Mojo Marinated Flank Steak with Grilled Onions
In the spirit of getting whatever I want for my birthday, last week I celebrated the occasion with steak. Not just any steak though, I had a hunger for the type of steak I never ever get—a prime dry-aged porterhouse large enough for two. Making that decision too late for a Luger's reservation (still haven't been), I went for what I figured was the next closest thing—Wolfgang's. It was a truly magical piece of meat. The sear was deeply flavored with salt and pepper, it was cooked perfectly medium-rare, and the meat was intensely rich and beefy. This was a steak of kings, and appropriately priced for royalty as well.
While my enthusiasm for that piece of meat may be a bit unbridled right now, it still doesn't change my overall philosophy that the best steaks for your money are the cheap cuts. The hanger, flank, and skirt are some of my favorite steaks to work with, delivering on big flavor for low cost. Need some convincing? How about trying this mojo marinated flank steak.
I contend these more wallet friendly cuts have enough flavor that they don't need marinades or sauces, just salt, pepper, and fire. For some reason though, I had the idea to introduce mojo—a Cuban sauce made of garlic, sour orange, and oil—to this piece of flank. A chicken coated in mojo is incredible, so why shouldn't it be just as awesome on steak?
After letting the acidic sauce work into the meat for one hour at room temperature, I grilled the entire two-pound piece of flank whole. Another reason I think I'm so into the cheap cuts is for how well they grill. I'll admit that that I've had better success cooking thicker steakhouse cuts—strips, porterhouses, ribeyes, etc.—with a cast iron and oven, but for thin skirts and flanks, the super high heat of the grill sears the meat incredibly well, and once that crusty exterior is developed, the inside is usually a desirable medium-rare.
While the steak was taking its obligatory 10 minute rest, I used the excess heat of the grill to cook skewered rings of onions as an accompaniment—there's a reason steak and onions are so often spoken in the same breath.
Now that's a beauty of steak. You immediately see how juicy it is and the rosy meat is paired with an appetizing blackened sear, but looks are nothing compared the flavor. The flank steak may not reach the heights of a dry-aged strip, but it's still plenty beefy, and the mojo marinade gave it an acidic pop and garlic bite that complimented the meat and might just have me rethinking my stance on beef marinades. This flank was a good steak that I'd take any day, or everyday, making me happy enough to leave the super rich and expensive cuts for those special occasions when I want my beef taken from excellent to superb.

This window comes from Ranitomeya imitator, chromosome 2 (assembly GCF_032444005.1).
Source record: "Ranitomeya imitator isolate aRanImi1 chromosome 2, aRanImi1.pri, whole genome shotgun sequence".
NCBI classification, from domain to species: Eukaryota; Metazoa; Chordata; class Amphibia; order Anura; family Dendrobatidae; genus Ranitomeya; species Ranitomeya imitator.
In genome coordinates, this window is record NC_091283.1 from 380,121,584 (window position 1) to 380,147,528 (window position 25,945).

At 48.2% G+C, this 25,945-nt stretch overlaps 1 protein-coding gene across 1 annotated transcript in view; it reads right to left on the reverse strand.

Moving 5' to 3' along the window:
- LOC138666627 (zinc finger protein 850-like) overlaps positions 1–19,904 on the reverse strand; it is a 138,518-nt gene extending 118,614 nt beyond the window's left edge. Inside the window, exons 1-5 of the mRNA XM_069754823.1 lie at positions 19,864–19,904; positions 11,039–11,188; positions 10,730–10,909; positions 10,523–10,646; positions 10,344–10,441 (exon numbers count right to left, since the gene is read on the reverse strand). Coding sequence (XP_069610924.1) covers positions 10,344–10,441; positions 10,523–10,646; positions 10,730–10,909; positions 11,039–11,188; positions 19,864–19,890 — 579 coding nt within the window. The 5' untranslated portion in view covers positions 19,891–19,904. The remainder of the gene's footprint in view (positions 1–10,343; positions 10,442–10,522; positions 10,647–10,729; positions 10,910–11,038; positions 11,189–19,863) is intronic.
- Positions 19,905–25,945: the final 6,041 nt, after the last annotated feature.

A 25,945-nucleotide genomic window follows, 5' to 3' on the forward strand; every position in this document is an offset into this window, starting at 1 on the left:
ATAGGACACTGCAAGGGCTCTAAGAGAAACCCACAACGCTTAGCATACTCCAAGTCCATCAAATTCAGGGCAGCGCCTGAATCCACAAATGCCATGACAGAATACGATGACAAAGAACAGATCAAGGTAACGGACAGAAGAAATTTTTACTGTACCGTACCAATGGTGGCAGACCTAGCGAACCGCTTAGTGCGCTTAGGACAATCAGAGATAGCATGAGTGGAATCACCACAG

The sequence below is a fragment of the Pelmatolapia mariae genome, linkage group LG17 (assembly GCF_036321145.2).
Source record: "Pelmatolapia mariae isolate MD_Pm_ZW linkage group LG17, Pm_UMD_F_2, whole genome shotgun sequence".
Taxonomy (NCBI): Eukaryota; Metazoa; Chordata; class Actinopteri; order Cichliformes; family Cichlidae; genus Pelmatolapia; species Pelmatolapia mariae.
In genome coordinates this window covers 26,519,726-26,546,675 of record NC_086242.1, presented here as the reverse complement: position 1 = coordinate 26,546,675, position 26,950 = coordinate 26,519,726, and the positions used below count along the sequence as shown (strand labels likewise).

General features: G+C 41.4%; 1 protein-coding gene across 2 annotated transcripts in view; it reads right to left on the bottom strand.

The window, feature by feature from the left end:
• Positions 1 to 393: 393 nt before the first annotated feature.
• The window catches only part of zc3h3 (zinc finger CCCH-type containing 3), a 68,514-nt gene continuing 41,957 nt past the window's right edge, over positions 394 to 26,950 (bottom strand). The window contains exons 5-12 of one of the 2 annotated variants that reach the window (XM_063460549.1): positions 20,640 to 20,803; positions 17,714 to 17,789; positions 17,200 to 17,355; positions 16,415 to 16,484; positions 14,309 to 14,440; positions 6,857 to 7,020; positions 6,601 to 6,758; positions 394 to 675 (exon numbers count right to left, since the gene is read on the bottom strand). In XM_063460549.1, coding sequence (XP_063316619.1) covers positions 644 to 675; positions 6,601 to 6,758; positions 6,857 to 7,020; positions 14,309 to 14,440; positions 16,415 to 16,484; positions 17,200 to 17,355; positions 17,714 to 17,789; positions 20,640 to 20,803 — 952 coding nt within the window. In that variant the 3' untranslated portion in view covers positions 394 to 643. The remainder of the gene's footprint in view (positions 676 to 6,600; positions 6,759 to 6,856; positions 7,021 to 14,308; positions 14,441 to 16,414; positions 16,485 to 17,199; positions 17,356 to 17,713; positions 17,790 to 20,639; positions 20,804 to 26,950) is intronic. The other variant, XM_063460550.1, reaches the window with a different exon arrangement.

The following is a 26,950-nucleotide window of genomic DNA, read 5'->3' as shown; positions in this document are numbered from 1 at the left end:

Mojo Marinated Flank Steak with Grilled Onions
- Yield 4 servings
- Prep 15 Minutes
- Inactive 1 Hour
- Cook 25 Minutes
- Total 1 Hour 40 Minutes
- For the Mojo Sauce
- 5 cloves garlic, minced
- 1/3 cup fresh sour orange juice, or 1/4 cup of fresh orange juice and 1/4 cup of fresh lime juice
- 3 tablespoons olive oil
- 1/2 teaspoon dried oregano
- 1/4 teaspoon cumin
- Kosher salt and freshly ground black pepper to taste
- 2lb flank steak, trimmed of excess fat and silver skin
- 1 large white onion, cut into 1-inch rings and skewered horizontally through the center
- 1 tablespoon olive oil
- Kosher salt
- Freshly ground black pepper
- To make the mojo sauce: Place garlic in a mortar and pestle. Add 1/2 teaspoon of salt and work into a smooth paste. In a small bowl, whisk together garlic, sour orange juice, oil, oregano, cumin. Season with salt and pepper to taste.
- Season steak liberally with salt and pepper. Place steak in a large resealable bag and pour in Mojo sauce. Seal bag, removing as much air as possible, and toss to evenly coat steak in sauce. Let marinate for 1 hour at room temperature.
- Light one chimney full of charcoal. When all the charcoal is lit and covered with gray ash, pour out and arrange the coals on one side of the charcoal grate. Set cooking grate in place, cover grill and allow to preheat for 5 minutes. Clean and oil the grilling grate. Remove steak from marinade and pat dry. Place steak on hot side of the grill and cook until well seared on both sides, about 3 minutes per side. Move to the cool side of the grill, cover, and continue to cook until the center of the steak registers 125 degrees on an instant-read thermometer for medium-rare, or 135 degrees for medium. Transfer to a cutting board and let rest for 10 minutes.
- While steak is resting, brush onion slices all over with olive oil and season with salt. Place over the hot side of the grill and cook until softened and charred, about 3 to 5 minutes per side. Remove to cutting board.
- Carve steak against the grain into 1-inch slices and serve with grilled onions.
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Chris Flank steak has got to be one of my favorite cuts of beef, rivaling ribeye, filet, and strip.
And Luger's...on my bucket list too. One day, one day.
Josh @Chris My favs in order are skirt, hanger, and flank (for the cheap cuts at least). I think I'm finally going to make it to Luger's for a joint birthday for my wife and sister in March. Hope it lives up to its reputation.
Mike Pst... hey buddy, can I, uh, interest youz in some flap meat?
davey who said skirt steak is cheap? have you been to the butcher lately? its the trendy steak popping up on menus all over and served cut WITH the grain...disappointing